This part of the lab exercise will be the basis for writing the next lab report.
Green plants have green leaves, and the leaves are green because of the green pigment
called chlorophyll which is involved in photosynthesis. Well, yes, but it's really more complex
than just this.
A leaf has evolved, chemically and structurally, to optimize photosynthesis (Greek:
photo=light). The overall function of the biochemical process of photosynthesis is to absorb
light energy and convert it into chemical bond energy that is then useable by the plant; this
chemical bond energy is within the glucose sugar which is synthesized by the photosynthetic
process. Thus, it is sometimes said that a plant gets its “food” (glucose) from sunlight. The
“inputs” required by photosynthesis are light, carbon dioxide and water, and the “outputs”
produced are glucose and oxygen. Your textbook provides greater detail of the biochemical
process involved in photosynthesis.
Let's focus on LIGHT and its capture by a cell. The visible light spectrum ranges from red (the longest wavelength) through orange, yellow, green, blue, indigo, and finally violet (the shortest wavelength), and plants possess pigments that can absorb light in specific regions of the spectrum (see Figure 1). One of the green pigments that absorbs light for use in photosynthesis is called “chlorophyll a”; it readily absorbs violet/blue and red light but not much of the lighter blue, and green and yellow light. “Chlorophyll b” is structurally only slightly different from chlorophyll a, but its absorption spectrum is somewhat different. Chlorophyll b absorbs more in the blue and orange-red ranges. Thus, chlorophylls appear green because the pigments absorb light in all of the other color ranges, and only green is transmitted to our eyes. Due to the slightly different absorption spectra, chlorophyll a looks bluish green, while chlorophyll b looks yellowish green.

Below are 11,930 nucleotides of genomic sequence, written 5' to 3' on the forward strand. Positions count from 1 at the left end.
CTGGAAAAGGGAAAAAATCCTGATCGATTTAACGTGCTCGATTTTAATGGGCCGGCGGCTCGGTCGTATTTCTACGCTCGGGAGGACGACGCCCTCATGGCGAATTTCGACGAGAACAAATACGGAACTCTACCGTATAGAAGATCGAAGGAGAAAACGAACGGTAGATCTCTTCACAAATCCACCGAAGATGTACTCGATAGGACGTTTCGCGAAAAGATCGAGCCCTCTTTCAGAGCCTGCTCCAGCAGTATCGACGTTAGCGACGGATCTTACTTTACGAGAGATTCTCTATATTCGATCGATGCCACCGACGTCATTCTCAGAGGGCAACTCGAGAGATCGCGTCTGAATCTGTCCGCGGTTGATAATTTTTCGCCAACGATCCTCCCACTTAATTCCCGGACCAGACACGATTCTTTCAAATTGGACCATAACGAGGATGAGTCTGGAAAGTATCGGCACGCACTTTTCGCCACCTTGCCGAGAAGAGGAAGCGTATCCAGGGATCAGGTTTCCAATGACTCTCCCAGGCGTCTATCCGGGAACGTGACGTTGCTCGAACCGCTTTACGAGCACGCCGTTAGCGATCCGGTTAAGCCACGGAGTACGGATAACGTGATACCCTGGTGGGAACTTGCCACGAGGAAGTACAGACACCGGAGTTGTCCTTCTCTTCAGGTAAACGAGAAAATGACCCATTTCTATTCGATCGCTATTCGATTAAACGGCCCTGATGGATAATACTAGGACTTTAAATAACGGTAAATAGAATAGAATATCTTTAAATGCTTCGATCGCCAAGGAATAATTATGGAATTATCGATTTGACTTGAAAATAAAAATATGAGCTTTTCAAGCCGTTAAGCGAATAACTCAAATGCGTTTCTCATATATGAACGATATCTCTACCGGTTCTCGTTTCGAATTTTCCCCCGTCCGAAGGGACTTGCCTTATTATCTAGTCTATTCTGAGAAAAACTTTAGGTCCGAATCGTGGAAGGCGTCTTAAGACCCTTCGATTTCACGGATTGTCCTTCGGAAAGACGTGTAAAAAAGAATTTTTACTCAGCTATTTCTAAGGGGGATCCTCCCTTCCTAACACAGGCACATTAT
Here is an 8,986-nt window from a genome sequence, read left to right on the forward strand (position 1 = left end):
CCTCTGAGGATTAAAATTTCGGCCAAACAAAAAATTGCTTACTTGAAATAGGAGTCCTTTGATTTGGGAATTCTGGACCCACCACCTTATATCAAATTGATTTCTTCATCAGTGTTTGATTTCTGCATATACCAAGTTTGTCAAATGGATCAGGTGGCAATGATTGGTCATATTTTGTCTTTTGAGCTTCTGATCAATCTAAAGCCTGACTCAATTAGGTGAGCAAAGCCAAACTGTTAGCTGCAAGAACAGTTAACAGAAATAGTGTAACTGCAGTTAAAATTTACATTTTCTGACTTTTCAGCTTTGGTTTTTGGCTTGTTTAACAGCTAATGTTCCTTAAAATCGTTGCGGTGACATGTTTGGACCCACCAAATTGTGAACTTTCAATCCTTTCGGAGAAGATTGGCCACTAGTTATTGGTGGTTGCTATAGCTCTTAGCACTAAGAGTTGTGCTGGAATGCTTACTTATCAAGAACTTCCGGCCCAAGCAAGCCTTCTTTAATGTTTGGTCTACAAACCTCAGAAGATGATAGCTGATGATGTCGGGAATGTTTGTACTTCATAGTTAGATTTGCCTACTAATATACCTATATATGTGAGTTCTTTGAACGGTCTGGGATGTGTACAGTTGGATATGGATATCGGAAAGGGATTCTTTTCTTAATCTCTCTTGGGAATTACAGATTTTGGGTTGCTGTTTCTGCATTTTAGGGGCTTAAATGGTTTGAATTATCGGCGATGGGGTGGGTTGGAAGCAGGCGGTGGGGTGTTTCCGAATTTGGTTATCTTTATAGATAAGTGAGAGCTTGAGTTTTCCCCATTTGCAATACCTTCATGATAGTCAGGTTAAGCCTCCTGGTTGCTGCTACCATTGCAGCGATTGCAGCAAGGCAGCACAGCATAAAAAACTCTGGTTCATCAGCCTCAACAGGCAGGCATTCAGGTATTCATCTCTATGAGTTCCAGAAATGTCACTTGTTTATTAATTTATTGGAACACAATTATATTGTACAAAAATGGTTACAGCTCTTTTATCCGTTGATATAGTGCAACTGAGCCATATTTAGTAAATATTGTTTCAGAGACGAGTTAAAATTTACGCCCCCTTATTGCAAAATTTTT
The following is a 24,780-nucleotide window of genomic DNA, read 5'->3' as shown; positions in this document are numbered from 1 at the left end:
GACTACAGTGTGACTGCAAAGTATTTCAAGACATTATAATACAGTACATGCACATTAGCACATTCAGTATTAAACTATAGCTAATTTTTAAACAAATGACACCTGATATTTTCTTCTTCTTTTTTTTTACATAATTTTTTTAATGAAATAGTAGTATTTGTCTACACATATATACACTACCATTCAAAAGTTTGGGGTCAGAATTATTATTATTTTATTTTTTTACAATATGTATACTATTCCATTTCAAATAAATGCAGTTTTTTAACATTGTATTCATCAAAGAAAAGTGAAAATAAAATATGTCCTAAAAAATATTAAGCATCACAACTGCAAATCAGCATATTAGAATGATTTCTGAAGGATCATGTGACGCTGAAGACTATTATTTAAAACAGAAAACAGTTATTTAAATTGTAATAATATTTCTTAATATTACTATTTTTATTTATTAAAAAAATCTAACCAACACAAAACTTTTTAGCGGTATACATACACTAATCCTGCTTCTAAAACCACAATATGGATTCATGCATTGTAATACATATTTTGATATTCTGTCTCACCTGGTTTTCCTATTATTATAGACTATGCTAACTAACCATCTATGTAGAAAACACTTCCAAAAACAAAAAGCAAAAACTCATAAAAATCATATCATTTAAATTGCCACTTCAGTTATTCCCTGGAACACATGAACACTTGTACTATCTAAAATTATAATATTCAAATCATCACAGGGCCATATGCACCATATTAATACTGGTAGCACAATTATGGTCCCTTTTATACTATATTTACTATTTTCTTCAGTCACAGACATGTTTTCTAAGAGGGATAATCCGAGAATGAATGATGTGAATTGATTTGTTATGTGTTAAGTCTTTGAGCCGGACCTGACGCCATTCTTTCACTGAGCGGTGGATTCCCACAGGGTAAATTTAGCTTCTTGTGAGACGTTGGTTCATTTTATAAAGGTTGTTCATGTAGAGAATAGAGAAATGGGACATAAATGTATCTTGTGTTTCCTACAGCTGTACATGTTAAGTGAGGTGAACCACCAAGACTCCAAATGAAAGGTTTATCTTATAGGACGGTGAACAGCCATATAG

The absorbance spectrum, in the visible light range, of chlorophyll gives interesting results. The chemistry of chlorophyll creates three blue absorbance peaks at 416, 454, and 482 nm, and one red absorbance peak at 670 nm. The combination of these wavelengths is green to the human eye, but different sources of chlorophylls will have different ratios of these peaks, which create various shades of green. Thus, in the world of chlorophyll, all greens are not the same.
The primary objective of this experiment is to determine the concentration of various chlorophyll containing olive oils using their absorbance properties. You will use a Vernier Spectrometer to measure the absorbance by chlorophyll in each oil sample. You will measure the absorbance of extra virgin olive oil over the visible light spectrum and select the wavelength of maximum absorbance (λ max). A higher concentration of the solution absorbs more light (and transmits less) than a solution of lower concentration. The extra virgin olive oil has a chlorophyll concentration (molarity) of 9.82 x 10-6 mol/L. You will first calculate the chlorophyll concentration for each of the five serial dilutions that were made from the extra virgin olive oil. You will then use the Vernier spectrometer to measure the absorbance and transmittance of each dilution at the λ max. The graph of absorbance or transmittance vs. concentration for the serial dilutions will describe a direct relationship, known as Beer's Law.